Author: Line Felholt / Ugeskrift for læger
Gøril and Jannik Boberg-Ans are not only married, they also share the same passion for ophthalmology. Over the course of their working lives, they have operated on eyes around 25,000 times each. Some of them in the far corners of the world, where they have been restoring sight to the blind for 20 years. Now they are receiving the Honorary Award of the Danish Medical Association.
Gøril and Jannik Boberg-Ans received the Medical Association’s Honorary Award 2023 for their work to restore sight to thousands of cataract patients in developing countries through their organization Red Synet (Photo: Palle Peter Skov)
Some go skiing in Austria. Others go on a beach vacation in Majorca. Whether Gøril and Jannik Boberg-Ans do the same is totally irrelevant in this context. Because when you spend vacation weeks traveling to faraway places to give sight back to poor people in Lesotho, Myanmar, Peru, Nepal or Tanzania, well, those are the “vacations” you should send postcards home from.
Here is one such “postcard”. Because Ugeskriftet has visited the surgeon couple in their home in Charlottenlund and has returned to the editorial office almost with Africa’s red soil on the block.
Gøril and Jannik Boberg-Ans are this year’s recipients of the Medical Association’s Honorary Award. This is because for more than two decades they have traveled, often at their own expense, to perform cataract surgery on patients in third world countries. For their work in establishing the Save the Sight Association and for spreading a special surgical technique that makes it possible to help as many people as possible under primitive conditions. And not least for opening a permanent eye clinic in Tanzania, which will also serve as an academy for other eye surgeons.
For this they receive the Honorary Award of the Danish Medical Association.
‘I almost had a heart attack. It came as a complete surprise to us that someone had noticed what we are doing,” says Jannik Boberg-Ans.
“It’s so big. I can hardly contain myself,” says Gøril Boberg-Ans.
There’s no doubt that the recognition has blown the couple away. And when they have gathered emotionally at the dining table in their villa in Charlottenlund, they are immediately back at the foot of the Ngorongoro Crater in Karatu, Tanzania, where they are currently struggling to open their academy for ophthalmologists.
“The honorary award gives our work a stamp of approval. That what we do is right and important. When we look at how big a task lies ahead of us, we can hope that the honorary award will also be an advantage when we raise funds for the project,” says Jannik Boberg-Ans.
Like a rebirth
Gøril Boberg-Ans is 68 years old and Jannik Boberg-Ans is 66. He still works as an eye surgeon and medical director at the private clinic EuroEyes, while she retired earlier this year as a consultant eye surgeon at Rigshospitalet – Glostrup. Both are subspecialized in cataract surgery. A common disease all over the world. But while surgeries in Denmark remove cloudiness in the lens of the eye that can impair vision, cataracts are the most common cause of blindness in third world countries. Because there is often no eye surgery available, cataract patients in poor countries often have to go without an operation that could restore their sight in minutes.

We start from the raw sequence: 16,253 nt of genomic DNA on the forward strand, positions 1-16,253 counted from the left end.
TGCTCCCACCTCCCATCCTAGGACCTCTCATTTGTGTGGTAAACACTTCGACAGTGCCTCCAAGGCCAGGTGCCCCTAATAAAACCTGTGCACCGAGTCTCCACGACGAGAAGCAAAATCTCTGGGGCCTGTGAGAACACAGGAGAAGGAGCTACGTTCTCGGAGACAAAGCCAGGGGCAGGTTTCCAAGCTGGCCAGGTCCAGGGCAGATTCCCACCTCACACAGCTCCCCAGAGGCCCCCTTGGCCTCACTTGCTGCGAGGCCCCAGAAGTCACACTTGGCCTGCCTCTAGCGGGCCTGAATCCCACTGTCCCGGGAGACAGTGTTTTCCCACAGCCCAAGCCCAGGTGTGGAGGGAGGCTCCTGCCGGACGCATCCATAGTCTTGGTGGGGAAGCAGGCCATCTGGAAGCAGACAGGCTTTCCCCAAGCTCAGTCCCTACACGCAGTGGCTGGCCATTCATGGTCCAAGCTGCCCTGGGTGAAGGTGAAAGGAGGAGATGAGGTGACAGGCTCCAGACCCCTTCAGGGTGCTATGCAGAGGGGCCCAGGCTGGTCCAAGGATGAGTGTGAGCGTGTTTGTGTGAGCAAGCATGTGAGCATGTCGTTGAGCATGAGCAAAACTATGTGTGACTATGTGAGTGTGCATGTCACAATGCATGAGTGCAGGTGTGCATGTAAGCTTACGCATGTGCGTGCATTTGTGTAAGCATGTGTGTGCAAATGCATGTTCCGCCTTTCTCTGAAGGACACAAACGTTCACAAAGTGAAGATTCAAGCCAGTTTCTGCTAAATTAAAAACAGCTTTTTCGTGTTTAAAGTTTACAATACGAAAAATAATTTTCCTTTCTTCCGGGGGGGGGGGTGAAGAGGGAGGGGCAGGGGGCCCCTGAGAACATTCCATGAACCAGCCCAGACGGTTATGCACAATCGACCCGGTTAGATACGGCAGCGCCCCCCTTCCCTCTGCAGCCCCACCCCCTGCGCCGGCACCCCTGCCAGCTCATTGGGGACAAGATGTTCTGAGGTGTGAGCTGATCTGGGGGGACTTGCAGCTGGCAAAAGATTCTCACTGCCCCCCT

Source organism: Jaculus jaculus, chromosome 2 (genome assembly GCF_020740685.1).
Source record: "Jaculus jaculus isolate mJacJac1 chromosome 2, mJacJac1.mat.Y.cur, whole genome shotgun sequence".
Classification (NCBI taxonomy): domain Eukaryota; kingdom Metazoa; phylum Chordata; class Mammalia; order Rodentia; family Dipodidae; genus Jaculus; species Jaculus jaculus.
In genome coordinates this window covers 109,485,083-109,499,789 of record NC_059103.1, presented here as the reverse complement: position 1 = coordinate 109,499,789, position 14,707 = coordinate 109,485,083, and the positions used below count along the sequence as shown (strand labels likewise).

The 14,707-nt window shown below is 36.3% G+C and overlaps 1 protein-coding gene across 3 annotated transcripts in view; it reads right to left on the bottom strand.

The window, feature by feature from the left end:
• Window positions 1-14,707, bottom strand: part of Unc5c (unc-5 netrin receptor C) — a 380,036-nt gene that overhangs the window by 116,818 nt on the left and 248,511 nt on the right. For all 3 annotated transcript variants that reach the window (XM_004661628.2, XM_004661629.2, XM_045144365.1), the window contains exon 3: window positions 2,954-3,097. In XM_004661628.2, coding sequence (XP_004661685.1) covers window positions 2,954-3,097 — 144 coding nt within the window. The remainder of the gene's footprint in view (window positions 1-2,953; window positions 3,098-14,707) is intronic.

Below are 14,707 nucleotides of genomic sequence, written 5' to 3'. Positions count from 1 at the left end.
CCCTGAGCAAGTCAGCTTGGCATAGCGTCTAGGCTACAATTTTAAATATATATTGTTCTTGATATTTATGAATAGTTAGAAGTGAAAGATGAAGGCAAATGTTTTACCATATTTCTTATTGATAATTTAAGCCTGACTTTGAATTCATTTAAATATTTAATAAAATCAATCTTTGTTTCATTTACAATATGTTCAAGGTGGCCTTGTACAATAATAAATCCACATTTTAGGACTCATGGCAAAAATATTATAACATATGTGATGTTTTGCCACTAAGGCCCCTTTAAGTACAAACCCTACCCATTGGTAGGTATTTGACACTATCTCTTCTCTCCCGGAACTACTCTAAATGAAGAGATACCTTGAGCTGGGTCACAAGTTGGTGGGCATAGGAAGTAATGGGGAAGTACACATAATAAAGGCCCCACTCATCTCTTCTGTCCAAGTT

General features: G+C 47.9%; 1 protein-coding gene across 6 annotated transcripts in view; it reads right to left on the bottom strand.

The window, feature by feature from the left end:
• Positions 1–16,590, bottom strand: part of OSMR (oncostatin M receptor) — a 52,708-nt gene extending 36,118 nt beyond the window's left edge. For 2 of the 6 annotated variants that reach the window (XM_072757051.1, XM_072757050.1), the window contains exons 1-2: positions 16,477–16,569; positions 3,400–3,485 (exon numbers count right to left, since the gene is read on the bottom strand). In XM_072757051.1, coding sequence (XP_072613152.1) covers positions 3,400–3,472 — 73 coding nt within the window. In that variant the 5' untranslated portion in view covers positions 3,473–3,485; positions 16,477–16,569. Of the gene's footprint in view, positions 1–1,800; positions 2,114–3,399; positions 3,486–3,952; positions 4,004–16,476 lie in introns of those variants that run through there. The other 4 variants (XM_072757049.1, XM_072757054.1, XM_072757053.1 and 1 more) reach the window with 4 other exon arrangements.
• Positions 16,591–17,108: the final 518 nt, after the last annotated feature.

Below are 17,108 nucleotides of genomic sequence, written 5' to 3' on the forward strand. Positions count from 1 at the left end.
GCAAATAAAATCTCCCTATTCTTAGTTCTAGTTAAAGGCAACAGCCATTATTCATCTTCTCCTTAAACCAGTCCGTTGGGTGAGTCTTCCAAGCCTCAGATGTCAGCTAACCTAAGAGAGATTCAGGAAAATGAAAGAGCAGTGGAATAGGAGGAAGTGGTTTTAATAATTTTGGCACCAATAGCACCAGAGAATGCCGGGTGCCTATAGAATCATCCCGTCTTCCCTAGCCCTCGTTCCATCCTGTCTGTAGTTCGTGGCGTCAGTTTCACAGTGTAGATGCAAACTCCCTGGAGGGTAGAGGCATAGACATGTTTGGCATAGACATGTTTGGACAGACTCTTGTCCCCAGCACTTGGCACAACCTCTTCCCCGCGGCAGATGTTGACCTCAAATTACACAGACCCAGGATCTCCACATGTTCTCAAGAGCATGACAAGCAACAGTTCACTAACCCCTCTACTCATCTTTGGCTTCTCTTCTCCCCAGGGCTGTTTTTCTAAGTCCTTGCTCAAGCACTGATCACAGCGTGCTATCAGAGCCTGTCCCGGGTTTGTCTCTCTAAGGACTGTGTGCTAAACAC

A fact that is actually worse than that. In poor societies, when one member of the family is blind, it affects the whole family.
“It is a real burden when one of the adults in the family is blind. The children don’t go to school because they have to take care of the blind person at home. When the blind person undergoes surgery and gets their sight back, the whole family benefits, and the children go back to school,” explains Jannik Boberg-Ans.
“Imagine that a relatively small operation can mean so much for an entire family. That’s what drives us,” says Gøril Boberg-Ans.
The joy they receive from patients is palpable. Sometimes patients have traveled far to reach the couple’s temporary clinics. One example is the Nepalese son who carried his paralyzed and blind mother on his back for more than 24 hours to get her to the operating table. Or when patients from a village in the Dominican Republic were afraid to attend because the witch doctor claimed the couple stole their eyes. When a brave few returned to the community with their sight restored, the clinic was flooded with patients on the final day.
In both cases – as in so many others – patients have reacted with cheering, crying, clapping, and sometimes dancing out of sheer joy at being able to see again.
“We are so privileged to be able to make people happy. Giving people their sight back is like a rebirth. It’s a bit like what obstetricians must feel,” says Jannik Boberg-Ans.
Difficult to fundraise
It all started in 2000, when the couple was sent to Greenland from Rigshospitalet. Here they operated on patients from near and far for 3-4 weeks. The conditions were primitive, and the couple’s children, who attended school locally during their stay, made their debut as their parents’ assistants. Over the years, the children have often accompanied their parents around the world to help out, and today both are themselves trained as doctors and nurses.
In Greenland, Gøril and Jannik Boberg-Ans got a taste for helping people who otherwise would not have received it. They also liked the challenge of practicing their profession under difficult conditions. So they decided to travel with the organization SEE – Surgical Eye Expeditions – which sends healthcare professionals to 3rd world countries. They did this for a number of years, but in 2014 they started their own charity, Save the Sight.